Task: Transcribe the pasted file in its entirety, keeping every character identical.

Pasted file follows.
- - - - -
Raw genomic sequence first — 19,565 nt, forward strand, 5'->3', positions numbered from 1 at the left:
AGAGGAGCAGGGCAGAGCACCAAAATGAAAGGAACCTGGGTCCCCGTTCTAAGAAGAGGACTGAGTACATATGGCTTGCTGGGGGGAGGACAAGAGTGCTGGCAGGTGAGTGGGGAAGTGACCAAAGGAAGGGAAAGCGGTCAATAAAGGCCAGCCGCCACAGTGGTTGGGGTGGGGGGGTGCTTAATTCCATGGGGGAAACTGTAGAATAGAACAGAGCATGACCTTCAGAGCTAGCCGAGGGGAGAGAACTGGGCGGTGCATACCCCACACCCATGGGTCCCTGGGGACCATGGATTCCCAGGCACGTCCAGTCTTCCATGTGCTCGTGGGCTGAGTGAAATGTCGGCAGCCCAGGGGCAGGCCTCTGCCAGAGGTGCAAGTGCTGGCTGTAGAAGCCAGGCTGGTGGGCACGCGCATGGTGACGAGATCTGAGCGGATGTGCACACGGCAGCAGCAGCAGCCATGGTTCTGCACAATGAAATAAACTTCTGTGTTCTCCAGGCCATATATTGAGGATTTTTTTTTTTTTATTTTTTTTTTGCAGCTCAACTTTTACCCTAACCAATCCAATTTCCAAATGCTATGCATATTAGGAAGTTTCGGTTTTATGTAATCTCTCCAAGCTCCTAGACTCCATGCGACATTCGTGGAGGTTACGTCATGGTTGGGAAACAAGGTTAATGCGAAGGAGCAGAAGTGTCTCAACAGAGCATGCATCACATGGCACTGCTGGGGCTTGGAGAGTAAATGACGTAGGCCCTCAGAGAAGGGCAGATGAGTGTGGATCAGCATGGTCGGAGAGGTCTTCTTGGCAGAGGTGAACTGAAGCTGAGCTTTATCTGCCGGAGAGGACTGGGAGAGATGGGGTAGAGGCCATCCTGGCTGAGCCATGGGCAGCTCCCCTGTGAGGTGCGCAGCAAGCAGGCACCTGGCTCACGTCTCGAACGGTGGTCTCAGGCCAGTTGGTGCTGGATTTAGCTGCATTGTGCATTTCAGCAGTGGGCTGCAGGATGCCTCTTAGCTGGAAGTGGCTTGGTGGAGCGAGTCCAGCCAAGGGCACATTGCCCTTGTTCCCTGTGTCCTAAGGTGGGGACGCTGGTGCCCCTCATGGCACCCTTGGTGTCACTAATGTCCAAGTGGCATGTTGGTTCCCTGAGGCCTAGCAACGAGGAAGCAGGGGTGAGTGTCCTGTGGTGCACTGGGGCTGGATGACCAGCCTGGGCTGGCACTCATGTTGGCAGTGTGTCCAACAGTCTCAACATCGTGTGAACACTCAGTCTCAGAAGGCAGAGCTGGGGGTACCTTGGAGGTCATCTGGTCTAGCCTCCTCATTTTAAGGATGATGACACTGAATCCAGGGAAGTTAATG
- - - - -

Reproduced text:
Raw genomic sequence first — 19,565 nt, forward strand, 5'->3', positions numbered from 1 at the left:
AGAGGAGCAGGGCAGAGCACCAAAATGAAAGGAACCTGGGTCCCCGTTCTAAGAAGAGGACTGAGTACATATGGCTTGCTGGGGGGAGGACAAGAGTGCTGGCAGGTGAGTGGGGAAGTGACCAAAGGAAGGGAAAGCGGTCAATAAAGGCCAGCCGCCACAGTGGTTGGGGTGGGGGGGTGCTTAATTCCATGGGGGAAACTGTAGAATAGAACAGAGCATGACCTTCAGAGCTAGCCGAGGGGAGAGAACTGGGCGGTGCATACCCCACACCCATGGGTCCCTGGGGACCATGGATTCCCAGGCACGTCCAGTCTTCCATGTGCTCGTGGGCTGAGTGAAATGTCGGCAGCCCAGGGGCAGGCCTCTGCCAGAGGTGCAAGTGCTGGCTGTAGAAGCCAGGCTGGTGGGCACGCGCATGGTGACGAGATCTGAGCGGATGTGCACACGGCAGCAGCAGCAGCCATGGTTCTGCACAATGAAATAAACTTCTGTGTTCTCCAGGCCATATATTGAGGATTTTTTTTTTTTTATTTTTTTTTTGCAGCTCAACTTTTACCCTAACCAATCCAATTTCCAAATGCTATGCATATTAGGAAGTTTCGGTTTTATGTAATCTCTCCAAGCTCCTAGACTCCATGCGACATTCGTGGAGGTTACGTCATGGTTGGGAAACAAGGTTAATGCGAAGGAGCAGAAGTGTCTCAACAGAGCATGCATCACATGGCACTGCTGGGGCTTGGAGAGTAAATGACGTAGGCCCTCAGAGAAGGGCAGATGAGTGTGGATCAGCATGGTCGGAGAGGTCTTCTTGGCAGAGGTGAACTGAAGCTGAGCTTTATCTGCCGGAGAGGACTGGGAGAGATGGGGTAGAGGCCATCCTGGCTGAGCCATGGGCAGCTCCCCTGTGAGGTGCGCAGCAAGCAGGCACCTGGCTCACGTCTCGAACGGTGGTCTCAGGCCAGTTGGTGCTGGATTTAGCTGCATTGTGCATTTCAGCAGTGGGCTGCAGGATGCCTCTTAGCTGGAAGTGGCTTGGTGGAGCGAGTCCAGCCAAGGGCACATTGCCCTTGTTCCCTGTGTCCTAAGGTGGGGACGCTGGTGCCCCTCATGGCACCCTTGGTGTCACTAATGTCCAAGTGGCATGTTGGTTCCCTGAGGCCTAGCAACGAGGAAGCAGGGGTGAGTGTCCTGTGGTGCACTGGGGCTGGATGACCAGCCTGGGCTGGCACTCATGTTGGCAGTGTGTCCAACAGTCTCAACATCGTGTGAACACTCAGTCTCAGAAGGCAGAGCTGGGGGTACCTTGGAGGTCATCTGGTCTAGCCTCCTCATTTTAAGGATGATGACACTGAATCCAGGGAAGTTAATG